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J Clin Microbiol DOI:10.1128/JCM.02116-16

Whole-Genome Sequencing of Mycobacterium tuberculosis Provides Insight into the Evolution and Genetic Composition of Drug-Resistant Tuberculosis in Belarus.

Publication TypeJournal Article
Year of Publication2017
AuthorsWollenberg, KR, Desjardins, CA, Zalutskaya, A, Slodovnikova, V, Oler, AJ, Quiñones, M, Abeel, T, Chapman, SB, Tartakovsky, M, Gabrielian, A, Hoffner, S, Skrahin, A, Birren, BW, Rosenthal, A, Skrahina, A, Earl, AM
JournalJ Clin Microbiol
Date Published2017 Feb

The emergence and spread of drug-resistant Mycobacterium tuberculosis (DR-TB) are critical global health issues. Eastern Europe has some of the highest incidences of DR-TB, particularly multidrug-resistant (MDR) and extensively drug-resistant (XDR) TB. To better understand the genetic composition and evolution of MDR- and XDR-TB in the region, we sequenced and analyzed the genomes of 138 M. tuberculosis isolates from 97 patients sampled between 2010 and 2013 in Minsk, Belarus. MDR and XDR-TB isolates were significantly more likely to belong to the Beijing lineage than to the Euro-American lineage, and known resistance-conferring loci accounted for the majority of phenotypic resistance to first- and second-line drugs in MDR and XDR-TB. Using a phylogenomic approach, we estimated that the majority of MDR-TB was due to the recent transmission of already-resistant M. tuberculosis strains rather than repeated de novo evolution of resistance within patients, while XDR-TB was acquired through both routes. Longitudinal sampling of M. tuberculosis from 34 patients with treatment failure showed that most strains persisted genetically unchanged during treatment or acquired resistance to fluoroquinolones. HIV+ patients were significantly more likely to have multiple infections over time than HIV- patients, highlighting a specific need for careful infection control in these patients. These data provide a better understanding of the genomic composition, transmission, and evolution of MDR- and XDR-TB in Belarus and will enable improved diagnostics, treatment protocols, and prognostic decision-making.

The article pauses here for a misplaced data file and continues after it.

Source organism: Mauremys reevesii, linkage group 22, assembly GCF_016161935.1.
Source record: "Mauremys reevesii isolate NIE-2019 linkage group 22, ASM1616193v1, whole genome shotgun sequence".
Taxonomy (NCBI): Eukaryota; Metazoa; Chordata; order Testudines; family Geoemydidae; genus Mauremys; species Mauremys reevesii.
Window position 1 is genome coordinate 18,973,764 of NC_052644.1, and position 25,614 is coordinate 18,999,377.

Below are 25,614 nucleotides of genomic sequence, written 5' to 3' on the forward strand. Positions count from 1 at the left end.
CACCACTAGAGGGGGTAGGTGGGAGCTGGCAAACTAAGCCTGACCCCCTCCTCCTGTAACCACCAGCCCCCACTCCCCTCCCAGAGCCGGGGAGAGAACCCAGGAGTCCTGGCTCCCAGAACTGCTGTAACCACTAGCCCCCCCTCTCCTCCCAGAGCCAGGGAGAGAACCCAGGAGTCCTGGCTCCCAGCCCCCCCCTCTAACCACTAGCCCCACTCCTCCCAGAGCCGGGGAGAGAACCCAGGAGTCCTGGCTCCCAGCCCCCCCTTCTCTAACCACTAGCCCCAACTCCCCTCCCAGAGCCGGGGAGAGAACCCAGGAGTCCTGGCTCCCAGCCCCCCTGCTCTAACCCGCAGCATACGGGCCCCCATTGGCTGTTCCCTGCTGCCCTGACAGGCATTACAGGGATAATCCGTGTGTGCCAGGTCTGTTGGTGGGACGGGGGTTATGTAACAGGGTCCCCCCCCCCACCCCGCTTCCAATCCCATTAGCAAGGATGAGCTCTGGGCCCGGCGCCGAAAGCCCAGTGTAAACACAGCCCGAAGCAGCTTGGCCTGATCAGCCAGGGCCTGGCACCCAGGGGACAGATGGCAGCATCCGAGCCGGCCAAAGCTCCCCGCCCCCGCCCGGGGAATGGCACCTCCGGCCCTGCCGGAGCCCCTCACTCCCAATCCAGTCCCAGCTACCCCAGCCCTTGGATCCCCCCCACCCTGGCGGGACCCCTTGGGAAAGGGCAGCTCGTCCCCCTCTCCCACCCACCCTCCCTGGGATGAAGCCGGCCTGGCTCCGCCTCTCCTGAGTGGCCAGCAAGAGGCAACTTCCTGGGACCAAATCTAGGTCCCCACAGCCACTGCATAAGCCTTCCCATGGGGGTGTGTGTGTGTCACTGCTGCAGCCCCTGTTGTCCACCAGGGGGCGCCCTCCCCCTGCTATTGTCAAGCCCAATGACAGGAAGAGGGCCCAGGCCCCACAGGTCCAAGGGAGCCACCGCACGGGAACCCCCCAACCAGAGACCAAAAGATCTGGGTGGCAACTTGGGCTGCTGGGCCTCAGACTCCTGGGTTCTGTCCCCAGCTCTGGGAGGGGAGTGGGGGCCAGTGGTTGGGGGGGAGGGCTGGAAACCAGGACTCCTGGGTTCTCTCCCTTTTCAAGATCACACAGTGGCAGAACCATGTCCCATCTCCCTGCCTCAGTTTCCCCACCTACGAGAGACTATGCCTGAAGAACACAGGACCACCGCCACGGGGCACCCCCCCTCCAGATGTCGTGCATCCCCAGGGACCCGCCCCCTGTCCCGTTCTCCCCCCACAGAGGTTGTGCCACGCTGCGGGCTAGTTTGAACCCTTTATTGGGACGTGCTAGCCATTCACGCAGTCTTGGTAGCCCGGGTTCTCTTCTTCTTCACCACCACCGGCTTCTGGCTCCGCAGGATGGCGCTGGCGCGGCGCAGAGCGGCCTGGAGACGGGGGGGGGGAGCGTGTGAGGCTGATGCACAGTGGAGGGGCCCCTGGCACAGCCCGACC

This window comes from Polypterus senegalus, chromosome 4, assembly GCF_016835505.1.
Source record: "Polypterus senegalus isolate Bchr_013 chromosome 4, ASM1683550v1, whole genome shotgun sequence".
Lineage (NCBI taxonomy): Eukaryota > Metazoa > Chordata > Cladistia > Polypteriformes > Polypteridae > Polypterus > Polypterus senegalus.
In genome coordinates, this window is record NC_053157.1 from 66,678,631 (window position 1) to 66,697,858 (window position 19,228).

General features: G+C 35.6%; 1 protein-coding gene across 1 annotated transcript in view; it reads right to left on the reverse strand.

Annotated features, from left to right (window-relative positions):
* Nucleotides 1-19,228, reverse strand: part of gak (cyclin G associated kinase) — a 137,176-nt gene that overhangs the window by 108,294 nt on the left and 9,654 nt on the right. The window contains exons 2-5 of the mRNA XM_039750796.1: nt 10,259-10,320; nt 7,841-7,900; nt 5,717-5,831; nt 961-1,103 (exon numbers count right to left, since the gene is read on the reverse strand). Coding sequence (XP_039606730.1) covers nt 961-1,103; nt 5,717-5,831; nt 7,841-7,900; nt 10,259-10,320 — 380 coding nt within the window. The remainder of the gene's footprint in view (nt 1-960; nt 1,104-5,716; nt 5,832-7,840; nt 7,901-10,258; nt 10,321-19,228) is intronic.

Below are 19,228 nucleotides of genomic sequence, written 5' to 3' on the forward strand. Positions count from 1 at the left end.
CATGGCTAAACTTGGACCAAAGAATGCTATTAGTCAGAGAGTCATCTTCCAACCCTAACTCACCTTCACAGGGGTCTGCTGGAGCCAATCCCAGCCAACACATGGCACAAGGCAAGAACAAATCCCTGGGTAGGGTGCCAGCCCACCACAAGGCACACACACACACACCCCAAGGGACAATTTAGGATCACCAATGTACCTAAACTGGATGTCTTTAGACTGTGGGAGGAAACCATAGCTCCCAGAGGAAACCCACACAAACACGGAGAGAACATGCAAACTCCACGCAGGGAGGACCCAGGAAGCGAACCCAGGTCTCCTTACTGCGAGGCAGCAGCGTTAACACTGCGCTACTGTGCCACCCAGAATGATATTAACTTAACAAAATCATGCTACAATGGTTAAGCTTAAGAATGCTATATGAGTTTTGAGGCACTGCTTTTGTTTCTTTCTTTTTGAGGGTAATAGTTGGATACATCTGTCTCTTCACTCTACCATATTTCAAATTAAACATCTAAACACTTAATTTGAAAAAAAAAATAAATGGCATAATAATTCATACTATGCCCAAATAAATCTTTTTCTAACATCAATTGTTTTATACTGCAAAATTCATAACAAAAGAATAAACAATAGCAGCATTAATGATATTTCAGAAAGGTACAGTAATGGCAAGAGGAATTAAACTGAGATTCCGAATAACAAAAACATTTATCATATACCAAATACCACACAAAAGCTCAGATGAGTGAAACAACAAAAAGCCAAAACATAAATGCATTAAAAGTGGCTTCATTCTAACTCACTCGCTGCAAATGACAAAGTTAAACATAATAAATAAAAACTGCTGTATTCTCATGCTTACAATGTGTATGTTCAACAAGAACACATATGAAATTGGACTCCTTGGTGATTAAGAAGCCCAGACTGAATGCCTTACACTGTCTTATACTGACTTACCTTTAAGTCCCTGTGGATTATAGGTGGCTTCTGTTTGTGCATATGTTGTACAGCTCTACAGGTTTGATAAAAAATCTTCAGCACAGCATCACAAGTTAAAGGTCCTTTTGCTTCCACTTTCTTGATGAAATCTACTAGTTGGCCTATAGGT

Alternate JournalJ. Clin. Microbiol.
PubMed ID27903602
PubMed Central IDPMC5277515
Grant ListHHSN272200900018C / AI / NIAID NIH HHS / United States
U19 AI110818 / AI / NIAID NIH HHS / United States